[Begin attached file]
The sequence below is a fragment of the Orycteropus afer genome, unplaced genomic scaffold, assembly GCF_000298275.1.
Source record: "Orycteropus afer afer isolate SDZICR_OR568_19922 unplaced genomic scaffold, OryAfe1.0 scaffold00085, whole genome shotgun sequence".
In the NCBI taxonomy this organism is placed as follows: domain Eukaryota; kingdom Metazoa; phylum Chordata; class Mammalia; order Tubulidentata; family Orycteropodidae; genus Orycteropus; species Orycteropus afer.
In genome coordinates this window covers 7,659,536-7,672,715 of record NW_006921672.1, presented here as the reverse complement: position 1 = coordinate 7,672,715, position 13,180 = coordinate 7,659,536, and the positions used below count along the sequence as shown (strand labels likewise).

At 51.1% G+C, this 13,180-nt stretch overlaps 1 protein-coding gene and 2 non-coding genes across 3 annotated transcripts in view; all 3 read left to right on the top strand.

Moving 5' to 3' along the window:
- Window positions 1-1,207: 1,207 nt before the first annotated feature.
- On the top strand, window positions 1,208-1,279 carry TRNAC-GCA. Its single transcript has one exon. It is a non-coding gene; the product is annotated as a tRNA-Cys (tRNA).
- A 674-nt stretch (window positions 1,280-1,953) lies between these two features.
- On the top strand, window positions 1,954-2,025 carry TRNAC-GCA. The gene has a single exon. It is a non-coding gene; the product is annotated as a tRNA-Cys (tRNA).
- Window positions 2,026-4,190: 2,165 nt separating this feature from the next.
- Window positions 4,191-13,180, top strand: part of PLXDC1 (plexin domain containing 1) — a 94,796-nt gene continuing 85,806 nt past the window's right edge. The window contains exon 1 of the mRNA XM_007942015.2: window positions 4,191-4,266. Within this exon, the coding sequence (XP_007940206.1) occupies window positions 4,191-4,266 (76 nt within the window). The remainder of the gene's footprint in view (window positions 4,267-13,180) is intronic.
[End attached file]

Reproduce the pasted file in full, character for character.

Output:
The sequence below is a fragment of the Orycteropus afer genome, unplaced genomic scaffold, assembly GCF_000298275.1.
Source record: "Orycteropus afer afer isolate SDZICR_OR568_19922 unplaced genomic scaffold, OryAfe1.0 scaffold00085, whole genome shotgun sequence".
In the NCBI taxonomy this organism is placed as follows: domain Eukaryota; kingdom Metazoa; phylum Chordata; class Mammalia; order Tubulidentata; family Orycteropodidae; genus Orycteropus; species Orycteropus afer.
In genome coordinates this window covers 7,659,536-7,672,715 of record NW_006921672.1, presented here as the reverse complement: position 1 = coordinate 7,672,715, position 13,180 = coordinate 7,659,536, and the positions used below count along the sequence as shown (strand labels likewise).

At 51.1% G+C, this 13,180-nt stretch overlaps 1 protein-coding gene and 2 non-coding genes across 3 annotated transcripts in view; all 3 read left to right on the top strand.

Moving 5' to 3' along the window:
- Window positions 1-1,207: 1,207 nt before the first annotated feature.
- On the top strand, window positions 1,208-1,279 carry TRNAC-GCA. Its single transcript has one exon. It is a non-coding gene; the product is annotated as a tRNA-Cys (tRNA).
- A 674-nt stretch (window positions 1,280-1,953) lies between these two features.
- On the top strand, window positions 1,954-2,025 carry TRNAC-GCA. The gene has a single exon. It is a non-coding gene; the product is annotated as a tRNA-Cys (tRNA).
- Window positions 2,026-4,190: 2,165 nt separating this feature from the next.
- Window positions 4,191-13,180, top strand: part of PLXDC1 (plexin domain containing 1) — a 94,796-nt gene continuing 85,806 nt past the window's right edge. The window contains exon 1 of the mRNA XM_007942015.2: window positions 4,191-4,266. Within this exon, the coding sequence (XP_007940206.1) occupies window positions 4,191-4,266 (76 nt within the window). The remainder of the gene's footprint in view (window positions 4,267-13,180) is intronic.